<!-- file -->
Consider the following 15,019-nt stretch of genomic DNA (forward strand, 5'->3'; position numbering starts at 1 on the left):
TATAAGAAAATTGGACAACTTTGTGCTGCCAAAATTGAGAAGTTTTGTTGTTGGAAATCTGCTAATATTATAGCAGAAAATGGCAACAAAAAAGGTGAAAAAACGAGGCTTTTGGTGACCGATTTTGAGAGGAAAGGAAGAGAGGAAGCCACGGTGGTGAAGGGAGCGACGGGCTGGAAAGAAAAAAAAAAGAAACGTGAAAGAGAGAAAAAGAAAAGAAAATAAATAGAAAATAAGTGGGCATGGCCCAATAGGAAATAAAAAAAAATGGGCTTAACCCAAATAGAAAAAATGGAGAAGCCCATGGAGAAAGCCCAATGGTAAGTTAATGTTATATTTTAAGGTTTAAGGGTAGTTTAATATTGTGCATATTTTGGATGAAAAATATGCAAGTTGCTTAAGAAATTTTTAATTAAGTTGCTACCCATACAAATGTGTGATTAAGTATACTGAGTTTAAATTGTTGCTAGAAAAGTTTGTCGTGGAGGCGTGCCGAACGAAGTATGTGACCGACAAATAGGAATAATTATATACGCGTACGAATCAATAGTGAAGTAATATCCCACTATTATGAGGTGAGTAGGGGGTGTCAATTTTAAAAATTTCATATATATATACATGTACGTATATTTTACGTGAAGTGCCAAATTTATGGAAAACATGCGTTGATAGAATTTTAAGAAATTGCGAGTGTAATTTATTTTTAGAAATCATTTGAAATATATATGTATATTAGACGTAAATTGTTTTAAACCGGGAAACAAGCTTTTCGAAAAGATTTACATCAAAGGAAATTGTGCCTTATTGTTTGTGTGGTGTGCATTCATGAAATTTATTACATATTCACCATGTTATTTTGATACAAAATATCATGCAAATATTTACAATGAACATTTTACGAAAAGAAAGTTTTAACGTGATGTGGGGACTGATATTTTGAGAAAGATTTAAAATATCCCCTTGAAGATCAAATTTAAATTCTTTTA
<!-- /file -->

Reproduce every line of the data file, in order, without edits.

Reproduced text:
Consider the following 15,019-nt stretch of genomic DNA (forward strand, 5'->3'; position numbering starts at 1 on the left):
TATAAGAAAATTGGACAACTTTGTGCTGCCAAAATTGAGAAGTTTTGTTGTTGGAAATCTGCTAATATTATAGCAGAAAATGGCAACAAAAAAGGTGAAAAAACGAGGCTTTTGGTGACCGATTTTGAGAGGAAAGGAAGAGAGGAAGCCACGGTGGTGAAGGGAGCGACGGGCTGGAAAGAAAAAAAAAAGAAACGTGAAAGAGAGAAAAAGAAAAGAAAATAAATAGAAAATAAGTGGGCATGGCCCAATAGGAAATAAAAAAAAATGGGCTTAACCCAAATAGAAAAAATGGAGAAGCCCATGGAGAAAGCCCAATGGTAAGTTAATGTTATATTTTAAGGTTTAAGGGTAGTTTAATATTGTGCATATTTTGGATGAAAAATATGCAAGTTGCTTAAGAAATTTTTAATTAAGTTGCTACCCATACAAATGTGTGATTAAGTATACTGAGTTTAAATTGTTGCTAGAAAAGTTTGTCGTGGAGGCGTGCCGAACGAAGTATGTGACCGACAAATAGGAATAATTATATACGCGTACGAATCAATAGTGAAGTAATATCCCACTATTATGAGGTGAGTAGGGGGTGTCAATTTTAAAAATTTCATATATATATACATGTACGTATATTTTACGTGAAGTGCCAAATTTATGGAAAACATGCGTTGATAGAATTTTAAGAAATTGCGAGTGTAATTTATTTTTAGAAATCATTTGAAATATATATGTATATTAGACGTAAATTGTTTTAAACCGGGAAACAAGCTTTTCGAAAAGATTTACATCAAAGGAAATTGTGCCTTATTGTTTGTGTGGTGTGCATTCATGAAATTTATTACATATTCACCATGTTATTTTGATACAAAATATCATGCAAATATTTACAATGAACATTTTACGAAAAGAAAGTTTTAACGTGATGTGGGGACTGATATTTTGAGAAAGATTTAAAATATCCCCTTGAAGATCAAATTTAAATTCTTTTA